Pupils everywhere have always had a critical attitude towards teachers. And I was among such pupils. We were able to estimate and compare each teacher, while a teacher during one day has before their eyes dozens or hundreds pupils. In past days, Slobodka secondary school, though it was constructed in post-war years as a typical school for only 8 years of education, had over 500 pupils at that time. While in Ikazan there were 4-5 teachers, and we had the possibility of examining and estimating them better than they could estimate us. To understand what person is before you and how to communicate with this person. Certainly, each pupil has an opinion what a teacher should be. And probably those ‘expectations’ about the ideal teacher affected the Code of ethics. Well, it is impossible to do without ideals! Feelings and thoughts from the past enriched with one’s own teacher’s experience and the ideas of other teachers. I remember, when I was a pupil, I critically estimated the teaching methods of my teachers and tried to find, as it seemed to me, the best way to attract the sympathy and attention of pupils explaining how to deliver knowledge better. ‘I would do it differently here’ — I had even such thoughts.

Were your teachers local?

No, basically from Eastern Belarus. Probably they were sent to make us ‘Soviet children’. I was born near Poland, and the territory of the region was Polish till 1939. After the war, here were anti-Soviet moods — after all, there was a war of various ideologies — as in Western Ukraine... After the war, in our Ikazan, some young guys decided to join the ‘forest brothers’. Though if you think about it, what did they hope for? Soviet power broke the spine of fascist Germany, but these guys were going to struggle against the Soviet power with rifles and running in the woods....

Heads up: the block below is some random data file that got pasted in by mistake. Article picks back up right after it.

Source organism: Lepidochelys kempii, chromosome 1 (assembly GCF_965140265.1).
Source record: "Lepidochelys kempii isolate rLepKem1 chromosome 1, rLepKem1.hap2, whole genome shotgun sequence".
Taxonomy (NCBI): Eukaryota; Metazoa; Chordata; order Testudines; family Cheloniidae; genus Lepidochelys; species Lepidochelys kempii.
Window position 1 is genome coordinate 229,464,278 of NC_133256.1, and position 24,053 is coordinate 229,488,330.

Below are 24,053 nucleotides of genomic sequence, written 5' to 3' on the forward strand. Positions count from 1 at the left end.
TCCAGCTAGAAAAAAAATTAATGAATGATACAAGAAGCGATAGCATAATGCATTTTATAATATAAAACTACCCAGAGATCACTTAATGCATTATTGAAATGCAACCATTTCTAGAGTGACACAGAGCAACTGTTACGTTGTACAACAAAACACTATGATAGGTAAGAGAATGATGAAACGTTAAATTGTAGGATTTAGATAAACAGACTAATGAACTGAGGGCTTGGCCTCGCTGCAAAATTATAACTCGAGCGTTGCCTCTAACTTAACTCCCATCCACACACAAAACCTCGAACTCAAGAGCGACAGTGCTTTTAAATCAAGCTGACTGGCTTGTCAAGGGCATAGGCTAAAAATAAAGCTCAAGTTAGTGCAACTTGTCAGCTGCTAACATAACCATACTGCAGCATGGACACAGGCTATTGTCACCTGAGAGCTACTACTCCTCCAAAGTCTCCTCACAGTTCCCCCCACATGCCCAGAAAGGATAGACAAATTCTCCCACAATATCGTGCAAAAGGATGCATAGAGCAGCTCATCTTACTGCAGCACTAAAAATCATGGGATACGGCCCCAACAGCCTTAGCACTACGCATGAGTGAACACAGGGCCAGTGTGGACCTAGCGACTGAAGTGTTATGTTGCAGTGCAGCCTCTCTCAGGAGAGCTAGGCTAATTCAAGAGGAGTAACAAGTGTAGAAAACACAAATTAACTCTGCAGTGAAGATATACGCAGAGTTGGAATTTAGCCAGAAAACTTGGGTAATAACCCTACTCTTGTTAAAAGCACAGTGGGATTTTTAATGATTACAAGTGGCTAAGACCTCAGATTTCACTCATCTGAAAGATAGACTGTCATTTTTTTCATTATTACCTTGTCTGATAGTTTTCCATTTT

Even in fishing Avgust Voitekhovich has many demands on time

Were your parents literate?

Yes. My father, Dvoretsky Pavel Vasilevich, was a lawyer. He had own firm in Ikazan: in Polish it was called ‘Privatna Bureau podan’. He helped villagers to file addresses, applications into various instances. Here, by the way, the willow armchair is one hundred years old — from his bureau (shows in the room). And that bureau, with accent on the first syllable is located in our house. As marriage of my father with my mum was not registered officially, I was, at first Dvoretsky, and then from 7th form, having received a birth certificate, I became Voitekhovich, after my mother. And as it happened, adult life also has two sides. At first I was an officer, and then, having transferred to the reserve, I received a second higher education and became a teacher.

Did you at once arrive to work in Slobodka?

After the Institute, I taught in my native Ikazan school, then I moved here in 1970.

Have you started a farm of your own?

Of course not! I remember, how earlier journalists ecstatically wrote ‘a rural teacher has a cow and pigs...’ But it is already not a teacher but the worker of farmland. Those from the village know how much time and effort a farm needs. At that time when I was a teacher, I even did not have a cat. I constantly worked over myself. I read novelties, searched for something, I was ready to go somewhere and listen to lectures, or good transmission on radio or on the TV. I also wrote. I subscribed to magazines and newspapers. I knew that it was impossible to stop for one minute. In general, the educational system is a building which will never be completed. Public relations change, science and techniques develop, while human nature practically has not changed for centuries. Therefore, different contradictions arise. And the system is all the time in flux, and a teacher should always be well informed, and not just in education.

In connection with changes in society, what’s your opinion? Do we need reforms in the education system?